French Anthems

This has nothing to do with heraldry, but since I have the information, here it is.

Before 1789

The French monarchy did not have an anthem. (The English anthem only came into use in the mid-18th c.).

There was no anthem in the modern sense, but there was a responsory (versicle said by the officiating priest and response by the congregation) said or sung in Catholic churches, called the "domine fac salvum". The text comes from Psalms 19:10 in the Vulgate:
"Domine salvum fac regem et exaudi nos in die qua invocaverimus te" (Lord save the king and hear us in the day when we shall call you).

Curiously, the King James Version is quite different: "Save, LORD: let the king hear us when we call." However, in the Anglican liturgy, the following responsory is used at Matins and at Evensong after the creed and the second Paternoster and before the collects:
Priest. O Lord, save the Queen.
Answer. And mercifully hear us when we call upon thee.

This was customarily sung on Sunday at Matins in Old Regime France. There was a Gregorian plainchant for that psalm, so it's hard to call it a "royal anthem", a concept which is anachronistic anyway. Many French composers wrote motets for those verses, and there are several settings by Lully for example. The French almanach "Quid" claims that a version of this responsory composed in the late 17th c. for Mme de Maintenon later became God Save the King, but this may be the French mania to claim to have invented everything before the English.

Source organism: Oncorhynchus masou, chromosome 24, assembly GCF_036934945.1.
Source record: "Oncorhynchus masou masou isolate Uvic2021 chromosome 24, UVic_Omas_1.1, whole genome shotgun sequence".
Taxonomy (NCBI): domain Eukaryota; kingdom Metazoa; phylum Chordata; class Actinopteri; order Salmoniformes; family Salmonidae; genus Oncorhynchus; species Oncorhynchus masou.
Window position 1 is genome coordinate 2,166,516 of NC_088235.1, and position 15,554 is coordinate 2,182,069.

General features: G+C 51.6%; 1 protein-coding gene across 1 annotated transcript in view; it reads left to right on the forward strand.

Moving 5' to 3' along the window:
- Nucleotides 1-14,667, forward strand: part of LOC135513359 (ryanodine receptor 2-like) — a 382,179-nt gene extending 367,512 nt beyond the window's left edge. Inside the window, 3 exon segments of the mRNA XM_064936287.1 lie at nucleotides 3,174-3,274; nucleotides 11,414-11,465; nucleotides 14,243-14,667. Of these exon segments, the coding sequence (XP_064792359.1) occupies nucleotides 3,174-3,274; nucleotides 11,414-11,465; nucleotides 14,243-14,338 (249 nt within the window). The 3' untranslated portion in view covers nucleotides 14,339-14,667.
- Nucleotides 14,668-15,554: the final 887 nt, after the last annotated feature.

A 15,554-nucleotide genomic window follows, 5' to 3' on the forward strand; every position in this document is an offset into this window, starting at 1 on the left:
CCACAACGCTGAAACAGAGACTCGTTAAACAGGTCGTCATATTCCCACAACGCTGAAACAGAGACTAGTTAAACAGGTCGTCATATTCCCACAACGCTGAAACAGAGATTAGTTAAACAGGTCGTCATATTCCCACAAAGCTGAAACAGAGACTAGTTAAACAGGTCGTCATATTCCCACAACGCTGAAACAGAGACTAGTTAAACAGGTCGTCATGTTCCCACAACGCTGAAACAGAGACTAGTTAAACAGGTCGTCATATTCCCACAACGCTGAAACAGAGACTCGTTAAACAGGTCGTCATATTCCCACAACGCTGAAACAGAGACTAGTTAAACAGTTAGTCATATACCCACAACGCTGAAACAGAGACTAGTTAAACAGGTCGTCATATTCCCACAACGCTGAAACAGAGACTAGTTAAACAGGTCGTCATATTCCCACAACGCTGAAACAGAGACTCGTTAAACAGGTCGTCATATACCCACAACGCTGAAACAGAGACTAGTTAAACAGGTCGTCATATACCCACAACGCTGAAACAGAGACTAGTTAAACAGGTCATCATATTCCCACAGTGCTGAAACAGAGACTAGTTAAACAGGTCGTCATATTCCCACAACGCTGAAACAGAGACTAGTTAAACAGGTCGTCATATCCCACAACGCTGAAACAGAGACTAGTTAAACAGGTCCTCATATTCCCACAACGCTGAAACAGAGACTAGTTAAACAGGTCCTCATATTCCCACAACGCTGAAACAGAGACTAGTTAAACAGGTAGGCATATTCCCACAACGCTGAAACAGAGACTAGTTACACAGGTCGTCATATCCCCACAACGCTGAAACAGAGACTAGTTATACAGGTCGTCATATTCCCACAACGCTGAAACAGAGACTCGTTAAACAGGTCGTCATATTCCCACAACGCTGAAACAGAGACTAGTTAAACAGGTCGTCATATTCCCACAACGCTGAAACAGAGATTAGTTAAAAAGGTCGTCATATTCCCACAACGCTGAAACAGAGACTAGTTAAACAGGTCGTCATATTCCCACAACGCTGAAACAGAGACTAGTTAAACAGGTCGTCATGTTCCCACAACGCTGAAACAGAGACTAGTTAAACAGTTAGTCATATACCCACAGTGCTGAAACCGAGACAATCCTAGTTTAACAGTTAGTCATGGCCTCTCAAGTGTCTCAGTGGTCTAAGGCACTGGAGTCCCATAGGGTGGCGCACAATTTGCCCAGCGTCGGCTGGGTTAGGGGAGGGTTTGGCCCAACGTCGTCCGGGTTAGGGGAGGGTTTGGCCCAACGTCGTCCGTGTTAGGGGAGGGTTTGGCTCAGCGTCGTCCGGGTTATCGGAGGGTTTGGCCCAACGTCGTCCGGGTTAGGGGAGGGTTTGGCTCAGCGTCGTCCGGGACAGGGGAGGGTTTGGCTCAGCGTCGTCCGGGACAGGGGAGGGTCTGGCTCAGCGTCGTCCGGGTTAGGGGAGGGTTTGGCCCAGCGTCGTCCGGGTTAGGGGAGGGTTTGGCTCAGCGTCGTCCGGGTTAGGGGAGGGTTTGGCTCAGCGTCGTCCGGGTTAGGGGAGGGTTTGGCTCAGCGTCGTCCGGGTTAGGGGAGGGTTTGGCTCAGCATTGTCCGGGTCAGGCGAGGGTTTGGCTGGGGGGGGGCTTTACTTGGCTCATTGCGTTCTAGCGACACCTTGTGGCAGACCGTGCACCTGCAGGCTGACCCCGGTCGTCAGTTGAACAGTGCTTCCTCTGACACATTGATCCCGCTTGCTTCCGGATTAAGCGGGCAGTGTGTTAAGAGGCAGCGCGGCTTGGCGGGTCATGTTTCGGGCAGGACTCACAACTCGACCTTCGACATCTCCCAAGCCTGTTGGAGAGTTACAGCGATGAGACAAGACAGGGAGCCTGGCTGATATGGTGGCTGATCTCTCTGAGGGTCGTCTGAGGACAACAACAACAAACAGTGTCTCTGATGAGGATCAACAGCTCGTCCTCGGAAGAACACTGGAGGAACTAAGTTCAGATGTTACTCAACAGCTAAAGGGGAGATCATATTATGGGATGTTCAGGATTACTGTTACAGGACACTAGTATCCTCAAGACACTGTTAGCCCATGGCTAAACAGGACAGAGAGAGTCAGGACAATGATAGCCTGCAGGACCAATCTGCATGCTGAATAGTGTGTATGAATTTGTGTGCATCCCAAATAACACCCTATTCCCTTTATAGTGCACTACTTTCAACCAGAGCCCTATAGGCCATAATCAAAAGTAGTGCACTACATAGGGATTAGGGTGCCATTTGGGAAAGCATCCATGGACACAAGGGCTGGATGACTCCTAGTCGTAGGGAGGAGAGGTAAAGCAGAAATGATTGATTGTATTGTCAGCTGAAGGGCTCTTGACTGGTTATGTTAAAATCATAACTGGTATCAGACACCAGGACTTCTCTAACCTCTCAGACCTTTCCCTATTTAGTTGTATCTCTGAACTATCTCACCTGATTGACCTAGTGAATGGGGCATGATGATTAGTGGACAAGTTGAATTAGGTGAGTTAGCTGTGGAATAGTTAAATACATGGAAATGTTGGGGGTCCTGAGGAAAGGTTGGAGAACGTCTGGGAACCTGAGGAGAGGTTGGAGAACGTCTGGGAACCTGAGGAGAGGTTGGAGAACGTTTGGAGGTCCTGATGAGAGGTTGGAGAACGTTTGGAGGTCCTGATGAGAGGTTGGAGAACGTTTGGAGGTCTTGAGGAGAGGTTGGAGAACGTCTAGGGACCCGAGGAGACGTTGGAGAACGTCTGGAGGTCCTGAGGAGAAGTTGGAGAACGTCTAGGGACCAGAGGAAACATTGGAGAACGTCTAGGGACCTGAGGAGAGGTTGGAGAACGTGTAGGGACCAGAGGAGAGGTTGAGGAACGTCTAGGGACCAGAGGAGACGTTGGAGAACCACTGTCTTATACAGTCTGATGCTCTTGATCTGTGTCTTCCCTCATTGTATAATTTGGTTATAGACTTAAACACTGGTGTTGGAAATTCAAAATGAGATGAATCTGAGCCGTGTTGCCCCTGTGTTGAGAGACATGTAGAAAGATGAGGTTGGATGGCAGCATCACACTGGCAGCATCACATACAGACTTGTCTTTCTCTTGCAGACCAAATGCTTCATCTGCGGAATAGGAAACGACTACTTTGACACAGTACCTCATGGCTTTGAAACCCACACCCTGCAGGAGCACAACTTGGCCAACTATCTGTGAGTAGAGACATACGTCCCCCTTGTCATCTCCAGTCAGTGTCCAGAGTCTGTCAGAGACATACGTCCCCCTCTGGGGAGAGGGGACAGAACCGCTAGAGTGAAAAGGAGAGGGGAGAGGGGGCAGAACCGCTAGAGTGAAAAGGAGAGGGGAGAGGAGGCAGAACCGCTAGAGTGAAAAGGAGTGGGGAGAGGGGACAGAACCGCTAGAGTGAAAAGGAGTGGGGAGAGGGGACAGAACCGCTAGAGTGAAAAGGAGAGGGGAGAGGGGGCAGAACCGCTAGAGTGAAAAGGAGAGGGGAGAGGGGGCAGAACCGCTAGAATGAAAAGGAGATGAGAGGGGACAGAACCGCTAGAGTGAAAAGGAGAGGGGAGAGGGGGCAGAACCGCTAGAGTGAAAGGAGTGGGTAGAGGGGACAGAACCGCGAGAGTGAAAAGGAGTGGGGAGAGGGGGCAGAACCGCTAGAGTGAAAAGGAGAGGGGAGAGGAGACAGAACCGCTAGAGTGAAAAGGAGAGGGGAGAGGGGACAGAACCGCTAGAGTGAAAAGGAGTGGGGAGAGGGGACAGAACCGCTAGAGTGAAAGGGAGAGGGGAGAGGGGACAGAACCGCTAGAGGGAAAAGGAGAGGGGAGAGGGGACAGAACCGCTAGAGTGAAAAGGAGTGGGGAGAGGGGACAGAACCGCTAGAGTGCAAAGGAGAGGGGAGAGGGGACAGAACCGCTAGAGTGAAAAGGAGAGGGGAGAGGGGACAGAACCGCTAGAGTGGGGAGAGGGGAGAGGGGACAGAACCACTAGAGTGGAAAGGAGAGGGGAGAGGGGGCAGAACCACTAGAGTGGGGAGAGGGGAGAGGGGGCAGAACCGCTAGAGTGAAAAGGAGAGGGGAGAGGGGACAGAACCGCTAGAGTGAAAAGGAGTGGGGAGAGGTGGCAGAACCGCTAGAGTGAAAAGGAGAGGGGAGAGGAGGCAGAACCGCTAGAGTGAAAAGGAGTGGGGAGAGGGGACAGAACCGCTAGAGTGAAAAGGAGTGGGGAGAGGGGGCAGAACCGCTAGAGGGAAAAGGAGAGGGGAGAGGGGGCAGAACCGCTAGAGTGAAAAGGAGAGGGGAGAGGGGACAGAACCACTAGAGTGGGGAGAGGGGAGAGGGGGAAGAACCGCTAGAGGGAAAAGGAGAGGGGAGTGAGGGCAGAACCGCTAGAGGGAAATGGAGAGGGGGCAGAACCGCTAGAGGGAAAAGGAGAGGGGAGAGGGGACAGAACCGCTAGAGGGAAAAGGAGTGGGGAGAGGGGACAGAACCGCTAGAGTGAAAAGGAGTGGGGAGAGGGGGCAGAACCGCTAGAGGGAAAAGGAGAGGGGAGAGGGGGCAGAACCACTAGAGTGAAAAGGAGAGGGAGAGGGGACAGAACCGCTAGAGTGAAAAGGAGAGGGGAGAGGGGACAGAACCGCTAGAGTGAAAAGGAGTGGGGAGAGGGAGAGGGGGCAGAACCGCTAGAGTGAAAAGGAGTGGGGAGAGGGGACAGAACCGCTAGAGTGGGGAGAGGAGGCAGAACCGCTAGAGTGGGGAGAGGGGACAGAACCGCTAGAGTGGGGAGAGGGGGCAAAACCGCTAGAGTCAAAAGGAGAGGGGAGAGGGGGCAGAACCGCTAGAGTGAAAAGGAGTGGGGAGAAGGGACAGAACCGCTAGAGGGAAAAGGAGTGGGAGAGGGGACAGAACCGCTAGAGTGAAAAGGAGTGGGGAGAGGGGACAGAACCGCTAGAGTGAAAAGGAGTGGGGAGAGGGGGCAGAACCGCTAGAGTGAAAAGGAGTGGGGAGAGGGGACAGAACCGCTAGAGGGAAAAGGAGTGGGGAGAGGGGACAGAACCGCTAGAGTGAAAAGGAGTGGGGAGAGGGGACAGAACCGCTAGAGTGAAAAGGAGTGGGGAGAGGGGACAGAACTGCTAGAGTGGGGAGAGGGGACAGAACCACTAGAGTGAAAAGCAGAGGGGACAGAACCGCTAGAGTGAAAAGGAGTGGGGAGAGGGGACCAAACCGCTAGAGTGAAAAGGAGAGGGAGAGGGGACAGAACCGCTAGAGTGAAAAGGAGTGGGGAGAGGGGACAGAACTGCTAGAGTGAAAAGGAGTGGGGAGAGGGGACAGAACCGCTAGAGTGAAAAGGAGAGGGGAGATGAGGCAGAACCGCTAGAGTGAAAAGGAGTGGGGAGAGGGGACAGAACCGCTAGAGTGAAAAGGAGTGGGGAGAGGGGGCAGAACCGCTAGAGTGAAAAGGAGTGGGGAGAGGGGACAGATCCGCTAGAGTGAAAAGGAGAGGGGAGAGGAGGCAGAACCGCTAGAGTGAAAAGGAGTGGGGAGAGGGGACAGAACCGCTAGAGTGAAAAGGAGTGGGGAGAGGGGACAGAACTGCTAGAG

Under Napoleon the responsory was changed to "Domine fac salvum imperatorem", and then back to "regem" in 1814, then in 1830 to "regem Philippum" (lest the Lord be confused about which king to save), then to "rem publicam" in 1848, and back to "imperatorem" in 1852. It's like changing names of streets. Charles Gounod composed a splendid march to the words for Napoleon III, which Harvard still uses, I am told, in its graduation exercises, but with "praesem nostrum" substituted, when the University president arrives.

Under the Restoration a couple tunes from light operas were used by obsequious theater managers to elicit royalist fervor in the public (the air "Ah! qu'il est bon d'etre en famille" from the light opera La Chasse d'Henri IV) but this never reached the status of an official anthem.

Under the French Bourbon monarchy, the feast days with the most dynastic significance were the Assumption (because of Louis XIII's dedication to the Virgin in the 1630s) and the feast day of Saint Louis IX on August 25. By decree of 19 Feb 1806, Napoleon I established two holidays: the feast day of Saint Napoleon on August 15 (coincidentally, the Assumption) which happened to be his birthday as well as the date of signing of the Concordate of 1802, and the anniversary of the coronation as well as the battle of Austerlitz on 2 December. On both occasions, speeches were to be made by priests and Te Deums sung, in the presence of civil and military authorities. Processions were also required on August 15. The date of 2 December is still important for some institutions linked to Napoleon: in particular, in the French Army Academy (Saint-Cyr) where it is called "2S" (each month of the school year being named after a letter in the name of the battle).


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François Velde

Last modified: Apr 22, 2010